Something he realized as summer entered its oppressive first heat. Windows were open all over town, and Suzy, when she wasn’t painting, was by the shore and in the water. Dan’s family, too, took themselves to the same beach; his father kept talking about training him in the art of diamond-honing. Dan could care less, but had no idea how to tell his father this.

On the last day of July, when the heat was oppressive, Dan thought it might be fine to risk his secret. Past three in the morning the beach was deserted, and he didn’t think he’d bump into anyone else as he took a lone midnight swim.

He realized too late it was a full moon. A gasp pressed forth from between his lips as the change occurred; his long legs becoming a tail with rainbow colored scales upon it. No one knew – not even Suzy – that the full moon turned him into a merman if he was underwater. That was why his parents tracked its passing in the sky so carefully.

He ducked under the waves and began to enjoy the freedom of motion having a tail gave him. Like a child, he threw himself with vigor into the motions. He didn’t notice what he was doing until he bounced nose-first into a seal.

A brown seal with big green eyes.

His gurgly scream almost drowned him. He paddled to the surface, flailing in shock.

He realized only a minute later that the Seal was no longer a seal. Tugging her skin back on, Suzy took him by the shoulder. “It’s just me! I know there’s a lot to explain… “ she eyeballed his tail, “definitely, but just give me a minute…”

“Suzy!” he gasped.

“Shh,” she said, and kissed his cheek, much as she had done years ago when they were children and he was victim to the wild impulse of his panic attacks. “You’re safe, Danny.”

“But…”

“I’ve got a boat,” she said quickly. “Would you like to use it?” He nodded. She swam over to it, and pulled it up to him with one hand on its wooden belly. He averted his eyes as she used a nearby rock to climb inside, and then helped him up as well.

He let himself be picked up and carried in her strong arms like he was a doll. He had no idea how he felt about that, but it was the least macho thing he’d ever done in his life.

“Suzy, I have to…” he began.

“I need to…” she started, even as she rowed.

“But there’s something…”

She stopped talking. “Okay, you talk while I row, Dan.”

“Uh. OK. Suzy,” he said calmly, the warm air drying his skin, making his fin a pair of legs once more. “I don’t know how to tell you this. But we’re married now.”

She dropped the oar into the ocean with an echoy splash.

Chapter Text

“Married?” she squawked. “What do you mean we’re married?! All I did was…”

“…Kiss me underwater,” Dan said. “Which in the custom of my people is part of our courtship rituals.”

Suzy stared at him. “In the selkie world it doesn’t mean anything,” she said. “Pups flirt all the time under water. That doesn’t mean…”

He stared at her intently, his brown eyes enormous and filled with concern. “I know…you don’t want to be with me,” he said. “And I know we’re really young. We’re almost a month from graduating, we’re almost eighteen…”

“…And I’m leaving this town to go to the coast and paint,” she reminded him. The sternness in her voice sounded mean and sharp, but she needed to be frank with him. “I like you a lot, Dan, but…but as a friend,” she said.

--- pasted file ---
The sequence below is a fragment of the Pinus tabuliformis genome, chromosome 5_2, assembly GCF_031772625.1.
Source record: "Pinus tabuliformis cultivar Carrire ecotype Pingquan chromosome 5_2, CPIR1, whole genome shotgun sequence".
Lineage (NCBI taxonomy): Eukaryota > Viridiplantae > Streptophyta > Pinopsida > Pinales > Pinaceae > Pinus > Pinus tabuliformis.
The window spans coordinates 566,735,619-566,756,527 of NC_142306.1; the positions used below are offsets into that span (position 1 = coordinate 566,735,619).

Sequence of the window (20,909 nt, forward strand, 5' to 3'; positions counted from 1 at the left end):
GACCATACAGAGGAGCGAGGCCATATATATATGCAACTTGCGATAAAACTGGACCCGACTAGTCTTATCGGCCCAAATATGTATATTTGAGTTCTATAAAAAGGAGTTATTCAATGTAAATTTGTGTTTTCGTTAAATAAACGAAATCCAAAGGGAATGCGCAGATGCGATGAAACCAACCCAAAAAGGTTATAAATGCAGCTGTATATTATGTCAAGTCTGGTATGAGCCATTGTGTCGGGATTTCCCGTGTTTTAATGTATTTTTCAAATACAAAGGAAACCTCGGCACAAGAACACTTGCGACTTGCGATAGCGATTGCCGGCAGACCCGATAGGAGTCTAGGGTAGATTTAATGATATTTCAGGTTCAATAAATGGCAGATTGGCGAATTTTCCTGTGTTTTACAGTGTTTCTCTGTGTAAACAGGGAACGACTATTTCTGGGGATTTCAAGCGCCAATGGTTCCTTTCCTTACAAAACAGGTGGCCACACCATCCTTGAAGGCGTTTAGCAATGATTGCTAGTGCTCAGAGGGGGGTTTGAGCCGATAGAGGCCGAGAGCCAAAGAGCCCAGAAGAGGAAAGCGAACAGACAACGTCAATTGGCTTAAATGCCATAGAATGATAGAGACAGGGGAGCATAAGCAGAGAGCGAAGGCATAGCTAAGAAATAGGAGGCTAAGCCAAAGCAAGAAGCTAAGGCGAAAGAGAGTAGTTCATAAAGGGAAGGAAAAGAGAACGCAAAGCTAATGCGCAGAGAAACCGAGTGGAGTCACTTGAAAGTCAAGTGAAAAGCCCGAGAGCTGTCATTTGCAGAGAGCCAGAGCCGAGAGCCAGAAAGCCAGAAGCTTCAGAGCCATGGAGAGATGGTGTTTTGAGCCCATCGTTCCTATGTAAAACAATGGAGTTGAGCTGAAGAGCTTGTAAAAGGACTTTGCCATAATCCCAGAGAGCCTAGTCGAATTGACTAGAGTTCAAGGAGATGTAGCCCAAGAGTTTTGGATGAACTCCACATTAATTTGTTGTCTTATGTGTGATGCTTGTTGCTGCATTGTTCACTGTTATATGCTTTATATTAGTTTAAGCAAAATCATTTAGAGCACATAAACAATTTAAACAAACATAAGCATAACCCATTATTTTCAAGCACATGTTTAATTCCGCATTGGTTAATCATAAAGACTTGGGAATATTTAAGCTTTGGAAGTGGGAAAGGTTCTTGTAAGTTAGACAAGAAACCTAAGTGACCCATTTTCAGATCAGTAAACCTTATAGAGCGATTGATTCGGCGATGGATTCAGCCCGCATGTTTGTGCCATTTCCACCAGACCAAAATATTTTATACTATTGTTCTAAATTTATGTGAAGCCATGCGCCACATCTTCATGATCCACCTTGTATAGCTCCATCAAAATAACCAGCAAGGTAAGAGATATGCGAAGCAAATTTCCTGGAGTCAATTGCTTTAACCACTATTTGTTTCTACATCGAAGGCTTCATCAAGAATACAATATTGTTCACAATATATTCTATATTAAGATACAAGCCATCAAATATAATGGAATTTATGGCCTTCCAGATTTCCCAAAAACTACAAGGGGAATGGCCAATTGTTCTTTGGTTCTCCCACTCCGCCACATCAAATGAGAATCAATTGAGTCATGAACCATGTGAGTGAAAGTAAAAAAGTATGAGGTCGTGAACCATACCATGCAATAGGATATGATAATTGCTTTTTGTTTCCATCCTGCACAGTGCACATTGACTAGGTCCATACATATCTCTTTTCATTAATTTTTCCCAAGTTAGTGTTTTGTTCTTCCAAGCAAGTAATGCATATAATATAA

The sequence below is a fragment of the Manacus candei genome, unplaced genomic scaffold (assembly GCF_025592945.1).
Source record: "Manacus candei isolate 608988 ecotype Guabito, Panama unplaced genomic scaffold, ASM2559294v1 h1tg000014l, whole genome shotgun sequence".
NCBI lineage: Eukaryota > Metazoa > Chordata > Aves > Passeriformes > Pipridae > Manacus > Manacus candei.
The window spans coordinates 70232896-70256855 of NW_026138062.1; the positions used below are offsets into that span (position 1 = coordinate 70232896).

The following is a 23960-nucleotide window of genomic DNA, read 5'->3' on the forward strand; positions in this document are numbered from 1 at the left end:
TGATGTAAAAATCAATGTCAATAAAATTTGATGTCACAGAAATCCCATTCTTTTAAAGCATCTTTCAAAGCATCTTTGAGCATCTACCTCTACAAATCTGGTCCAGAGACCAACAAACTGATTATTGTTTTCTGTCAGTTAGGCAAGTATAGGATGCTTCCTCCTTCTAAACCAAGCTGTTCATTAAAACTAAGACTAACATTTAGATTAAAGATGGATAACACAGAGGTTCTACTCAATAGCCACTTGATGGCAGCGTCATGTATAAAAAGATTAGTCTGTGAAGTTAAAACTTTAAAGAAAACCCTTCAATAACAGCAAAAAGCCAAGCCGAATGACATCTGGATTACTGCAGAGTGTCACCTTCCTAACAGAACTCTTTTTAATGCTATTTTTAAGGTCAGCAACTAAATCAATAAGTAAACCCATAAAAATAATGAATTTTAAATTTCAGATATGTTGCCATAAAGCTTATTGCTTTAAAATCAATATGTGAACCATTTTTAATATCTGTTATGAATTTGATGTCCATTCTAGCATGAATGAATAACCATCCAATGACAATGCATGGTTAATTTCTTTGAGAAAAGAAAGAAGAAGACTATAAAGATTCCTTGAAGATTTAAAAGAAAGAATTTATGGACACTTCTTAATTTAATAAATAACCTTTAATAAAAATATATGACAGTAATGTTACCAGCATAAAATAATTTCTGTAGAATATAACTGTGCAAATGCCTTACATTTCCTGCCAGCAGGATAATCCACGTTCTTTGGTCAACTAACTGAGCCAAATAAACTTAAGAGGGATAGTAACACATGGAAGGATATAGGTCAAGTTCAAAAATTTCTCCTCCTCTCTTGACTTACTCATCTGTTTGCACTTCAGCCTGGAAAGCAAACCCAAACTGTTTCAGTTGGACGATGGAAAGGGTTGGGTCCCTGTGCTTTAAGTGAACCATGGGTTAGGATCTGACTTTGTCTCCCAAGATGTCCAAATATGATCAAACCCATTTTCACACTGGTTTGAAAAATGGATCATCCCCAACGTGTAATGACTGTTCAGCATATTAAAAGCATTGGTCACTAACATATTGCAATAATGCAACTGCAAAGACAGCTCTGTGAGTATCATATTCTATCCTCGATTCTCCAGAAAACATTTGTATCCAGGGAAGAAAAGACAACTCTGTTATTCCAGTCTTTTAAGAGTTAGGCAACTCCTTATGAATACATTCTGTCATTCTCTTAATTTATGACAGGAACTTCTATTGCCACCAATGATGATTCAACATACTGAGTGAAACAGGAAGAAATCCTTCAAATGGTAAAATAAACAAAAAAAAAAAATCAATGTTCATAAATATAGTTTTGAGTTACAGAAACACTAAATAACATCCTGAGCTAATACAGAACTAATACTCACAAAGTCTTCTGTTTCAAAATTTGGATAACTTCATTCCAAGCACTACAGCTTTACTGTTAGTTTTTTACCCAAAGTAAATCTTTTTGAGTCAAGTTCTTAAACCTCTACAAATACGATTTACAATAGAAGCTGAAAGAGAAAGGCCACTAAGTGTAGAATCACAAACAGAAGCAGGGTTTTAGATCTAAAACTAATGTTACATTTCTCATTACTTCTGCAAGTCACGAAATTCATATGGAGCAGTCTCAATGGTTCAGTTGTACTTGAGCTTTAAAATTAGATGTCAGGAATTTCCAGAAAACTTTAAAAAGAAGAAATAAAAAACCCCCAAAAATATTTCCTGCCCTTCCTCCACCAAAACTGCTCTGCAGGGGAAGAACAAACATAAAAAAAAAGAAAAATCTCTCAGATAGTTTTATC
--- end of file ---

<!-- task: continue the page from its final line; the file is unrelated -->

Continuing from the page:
“I know,” he said. She heard him straining to keep his voice from wobbling. “I know you don’t want to be my mate. But we kind of…have to.”

Suzy’s face turned green. The boat bumped against the rocky sandbar by the coast and hilted there. “You know I can’t, Dan. I never wanted to be a mother, to be a wife – the same way you don’t want to be a jeweler like your father.”

He nodded. “I know.”

The sound of water slapping against wood, of seagulls swooping overhead; the scent of early spring salt. The feeling of her leaving the boat as Dan’s fin turned back into long, long legs – these were the memories that would fill Suzy’s head every single time she thought of leaving him behind, sitting in the boat.

She couldn’t deal with this now.

***

Dan came home to a quiet house, but this time his mother was sitting at a silent kitchen table. The relief in her expressions was palpable, and Dan instantaneously felt guilty.

His expression must’ve given something away, because his mother’s look turned sour. “You got caught,” said Deb, her voice flat and accusatory.

“Deb! No!” he flushed. He reached into the icebox and pulled out milk and a leftover casserole dish, then began to mount the cold food on a plate. “I just went out for a swim!”

“Pardon my language, but if you went swimming then why’re you blushing like a bride?” She eyeballed the back of his head. Dan didn’t break.

“It’s nothing,” he said. “Just the weather; I’m a little flushed. You guys don’t need to wait up for me y’know; I’m gonna be eighteen in a couple of weeks.”

“You’ll always be my baby,” Deb protested. She leaned over and kissed his cheek noisily.

“Ugh,” he groaned, wiping away the remnants of her lipstick. “Please go to bed.”

“All right, I’ll go to bed!” she slid away. “You need to be careful, swimming after dark like that. You could get harpooned. Or worse.”

“Or worse,” he echoed. “I promise I’ll stay safe.” He knew he was less than stealthy even on the best of days.

When she left him alone he spent a long time staring at his own hands, wondering how he’d tell Suzy that he couldn’t leave this town without her. Not ever again.

***

Suzy lay on her back, staring at the beautiful white ceiling of her room. Sometime past midnight, Jean padded to her bed and crawled in, just as they had a million times before when they were smaller. “What happened?” she asked. “Did you get caught?”

She bit her bottom lip. “You have to promise not to tell mom and dad. I took a swim and…Dan saw me.”

“Dan? Danny Avidan?” she nodded, and Jean made a quiet, horrified sound. “Doesn’t that mean…”

“He didn’t take my skin,” Suzy said. “But he knows about me. Not the rest of the family. And…he’s a merman, Jean.”

Jean’s eyes widened. “Mermen are murders!” she said. “They eat selkies!”

“And marry them.”

Jean’s eyes went wide with horror. “What…”

“We kissed underwater. According to Dan, that means in his culture we’re married.”

“That’s total hogwash!” Jean yelled, both of her arms wrapping tight around Suzy’s middle. “I won’t let him take you away. I won’t let him eat you.”

“I’m pretty sure he won’t eat me,” Suzy yawned. It always felt better, safer, to lie beside Jean. It always has.

“I’ll protect you forever, anyway.”

She knew Jean would. And Suzy was thankful for it.